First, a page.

By Rob Rich/Feb. 28, 2022 10: 00 pm EST
The mid-1990s was an interesting time in video game history, with 3D visuals and gameplay coming to the fore via titles like “Descent” and “Quake,” and then going even more mainstream — or at least as mainstream as video games could be considered at the time — thanks to home consoles from Nintendo, Sega, and Sony that tried to capitalize on the technology. 1994 in particular was an exciting time as that winter saw the Japanese release of both the Sega Saturn and the Sony PlayStation, which were followed by the Nintendo 64 in 1996.
And that’s to say nothing of the plethora of other consoles that were also still on the market. Atari’s Jaguar in 1993, Sega’s 32X in 1994, Nintendo’s Virtual Boy in 1995, Panasonic’s R.E.A.L 3DO in 1993 — it was overwhelming, to put it mildly. There were too many choices, and if you picked the wrong hardware you’d essentially find yourself saddled with an expensive paperweight.
The three major gaming companies tried to stand out by pushing “true” 3D games. But even so, the waters were so muddied with consoles it was only natural for at least one of them to fall behind.
The beginning of the end
Things started to go wrong for Sega pretty early on as the Saturn’s November 1994 launch in Japan put it in direct sales competition with Sony’s PlayStation, which was set to release the very next month. The excitement for Sony’s first-ever video game console outweighed the interest in Sega’s followup to its Genesis-Sega CD-32X hybrid pretty much everywhere except Japan, too. Sega tried to beat Sony to the punch by changing the US release date to May 1995, about four months before the PlayStation’s launch, but that only made things worse.
The Saturn had a smaller launch library with six games versus the PlayStation’s eight, which was partially due to the release date bump as many of its planned third-party launch titles had to stick with the original release projection. The Saturn’s library was no slouch once it got its footing, with several well-regarded games to its name like the Panzer Dragoon series and Virtua Fighter, but the PlayStation had more. Lots more. Then there’s the matter of cost, which put the Saturn about $100 (roughly about $185 more in 2022 money) higher than the PlayStation. So the choice was, on a surface level, at least, to pay more for less, or to pay less for more.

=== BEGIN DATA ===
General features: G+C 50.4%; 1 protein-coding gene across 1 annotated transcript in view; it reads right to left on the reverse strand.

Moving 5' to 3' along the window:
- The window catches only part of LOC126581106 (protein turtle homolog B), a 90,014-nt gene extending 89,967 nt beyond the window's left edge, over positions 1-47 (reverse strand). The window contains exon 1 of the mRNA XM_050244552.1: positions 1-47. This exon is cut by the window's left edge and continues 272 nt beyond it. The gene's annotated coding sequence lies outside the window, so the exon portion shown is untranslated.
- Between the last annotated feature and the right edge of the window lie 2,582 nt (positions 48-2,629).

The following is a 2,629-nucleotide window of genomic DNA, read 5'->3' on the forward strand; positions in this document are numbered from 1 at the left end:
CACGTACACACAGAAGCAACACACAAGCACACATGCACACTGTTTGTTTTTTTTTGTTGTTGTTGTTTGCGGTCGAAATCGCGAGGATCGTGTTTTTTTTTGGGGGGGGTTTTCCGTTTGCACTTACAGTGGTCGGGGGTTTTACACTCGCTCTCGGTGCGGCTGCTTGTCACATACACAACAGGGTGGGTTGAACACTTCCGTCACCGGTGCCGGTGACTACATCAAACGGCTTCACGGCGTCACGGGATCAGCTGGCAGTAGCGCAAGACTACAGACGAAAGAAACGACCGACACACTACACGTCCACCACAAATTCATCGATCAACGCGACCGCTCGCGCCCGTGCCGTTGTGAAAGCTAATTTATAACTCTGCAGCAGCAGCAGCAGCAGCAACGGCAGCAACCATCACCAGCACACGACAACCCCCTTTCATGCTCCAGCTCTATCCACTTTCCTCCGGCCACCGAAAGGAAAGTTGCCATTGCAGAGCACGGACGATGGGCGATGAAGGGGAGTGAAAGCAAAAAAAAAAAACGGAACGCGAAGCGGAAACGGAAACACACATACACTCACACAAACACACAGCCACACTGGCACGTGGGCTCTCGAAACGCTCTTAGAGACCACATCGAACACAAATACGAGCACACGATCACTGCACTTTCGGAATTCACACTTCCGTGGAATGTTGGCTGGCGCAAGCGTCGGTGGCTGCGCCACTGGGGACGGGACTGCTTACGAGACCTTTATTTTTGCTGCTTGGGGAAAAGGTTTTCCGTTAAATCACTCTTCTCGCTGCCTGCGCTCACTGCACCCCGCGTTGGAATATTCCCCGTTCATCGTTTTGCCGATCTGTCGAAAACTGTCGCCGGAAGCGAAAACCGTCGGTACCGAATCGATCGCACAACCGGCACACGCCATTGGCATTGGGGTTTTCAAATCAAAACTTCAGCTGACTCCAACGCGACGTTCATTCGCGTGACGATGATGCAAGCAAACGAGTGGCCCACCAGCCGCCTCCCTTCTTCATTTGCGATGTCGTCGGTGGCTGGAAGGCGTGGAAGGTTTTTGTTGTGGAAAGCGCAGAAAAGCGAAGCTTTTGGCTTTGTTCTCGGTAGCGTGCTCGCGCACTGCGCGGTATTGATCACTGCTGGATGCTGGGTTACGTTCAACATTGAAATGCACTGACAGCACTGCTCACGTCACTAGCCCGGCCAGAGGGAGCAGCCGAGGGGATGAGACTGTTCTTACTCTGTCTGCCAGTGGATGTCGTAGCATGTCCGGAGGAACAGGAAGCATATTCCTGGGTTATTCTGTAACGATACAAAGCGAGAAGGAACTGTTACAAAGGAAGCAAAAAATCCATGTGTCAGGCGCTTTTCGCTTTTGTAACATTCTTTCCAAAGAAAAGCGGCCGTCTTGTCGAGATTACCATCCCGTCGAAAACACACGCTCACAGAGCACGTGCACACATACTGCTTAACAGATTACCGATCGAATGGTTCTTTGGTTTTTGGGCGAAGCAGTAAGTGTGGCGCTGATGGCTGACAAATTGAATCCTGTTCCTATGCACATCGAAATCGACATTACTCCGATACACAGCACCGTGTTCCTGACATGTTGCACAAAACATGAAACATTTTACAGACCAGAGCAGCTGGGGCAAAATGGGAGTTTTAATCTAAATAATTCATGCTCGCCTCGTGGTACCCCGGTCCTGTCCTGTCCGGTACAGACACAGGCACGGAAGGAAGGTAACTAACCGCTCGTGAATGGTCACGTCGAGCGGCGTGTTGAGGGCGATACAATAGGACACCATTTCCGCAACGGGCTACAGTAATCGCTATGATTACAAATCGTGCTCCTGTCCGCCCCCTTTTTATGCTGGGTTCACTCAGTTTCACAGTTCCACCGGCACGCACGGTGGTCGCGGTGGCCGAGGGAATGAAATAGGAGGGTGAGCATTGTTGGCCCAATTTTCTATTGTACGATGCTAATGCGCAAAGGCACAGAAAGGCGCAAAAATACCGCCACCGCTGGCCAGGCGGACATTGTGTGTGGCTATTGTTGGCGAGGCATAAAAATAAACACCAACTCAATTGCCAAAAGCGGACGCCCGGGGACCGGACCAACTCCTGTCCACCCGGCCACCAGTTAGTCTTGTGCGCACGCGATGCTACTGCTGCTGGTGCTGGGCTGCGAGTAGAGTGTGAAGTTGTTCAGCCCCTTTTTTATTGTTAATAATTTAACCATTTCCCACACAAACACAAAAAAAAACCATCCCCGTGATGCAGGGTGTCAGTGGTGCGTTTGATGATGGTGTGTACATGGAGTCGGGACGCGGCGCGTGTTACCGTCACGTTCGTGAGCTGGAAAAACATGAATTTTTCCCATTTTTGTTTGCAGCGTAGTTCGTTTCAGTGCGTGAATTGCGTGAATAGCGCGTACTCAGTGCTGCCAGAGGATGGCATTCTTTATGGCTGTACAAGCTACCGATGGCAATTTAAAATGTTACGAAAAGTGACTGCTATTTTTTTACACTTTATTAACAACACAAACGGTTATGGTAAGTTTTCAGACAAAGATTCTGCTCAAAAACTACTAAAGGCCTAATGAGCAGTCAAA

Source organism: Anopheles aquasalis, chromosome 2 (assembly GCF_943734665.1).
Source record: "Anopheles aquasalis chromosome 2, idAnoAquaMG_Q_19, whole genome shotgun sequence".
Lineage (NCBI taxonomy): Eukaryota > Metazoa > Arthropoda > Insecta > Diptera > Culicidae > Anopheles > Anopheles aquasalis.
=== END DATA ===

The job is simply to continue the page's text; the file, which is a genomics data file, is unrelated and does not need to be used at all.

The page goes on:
Then there’s the matter of the hardware itself. Sega wanted the Saturn to be able to compete with the PlayStation’s 3D prowess, but it was originally intended to be a sprite-based 2D machine. The internal tech was changed around a bit to give it more 3D power, but the result was a console that was more difficult to create games for, especially in 3D.
Dreamcast lost to PlayStation
Sega persevered through the Saturn’s rough patch, but it was on its back foot. The company needed something big to recoup its losses and put itself back on top — or, at least, closer to the top. And so it released the Dreamcast in Japan in November 1998, then in the US the following year in September 1999.
It was an incredibly advanced console for the time, offering a built-in 56k modem and four controller ports, plus it was much better at supporting 3D games than the Saturn. Unfortunately, the Dreamcast was also more expensive to produce, so Sega had to sell each unit at a loss. It still managed to perform fairly well against the PlayStation and Nintendo 64, but then the PlayStation 2 happened in March 2000 (October in the US).
Sony’s PlayStation 2, which had comparable graphical capabilities, could capitalize on the PlayStation’s popularity, had access to popular licenses like the “Final Fantasy” series, and had a built-in DVD player, which was a first for a home console at the time, all but buried the Dreamcast. Many potential buyers who hadn’t purchased a Dreamcast yet decided to wait for the PlayStation, even with Sony’s inventory issues during the launch period.
After that, there was no way for Sega to recover — at least not as part of the console market. In January 2001 the President of Sega of America at the time, Peter Moore, announced that the company would cease its role as a console manufacturer and instead focus on being a third-party game developer for other platforms. Despite its failings there’s still a lot of love for the Dreamcast, including “new” game releases and modifications, but both it and Sega were dealt a few too many bad hands.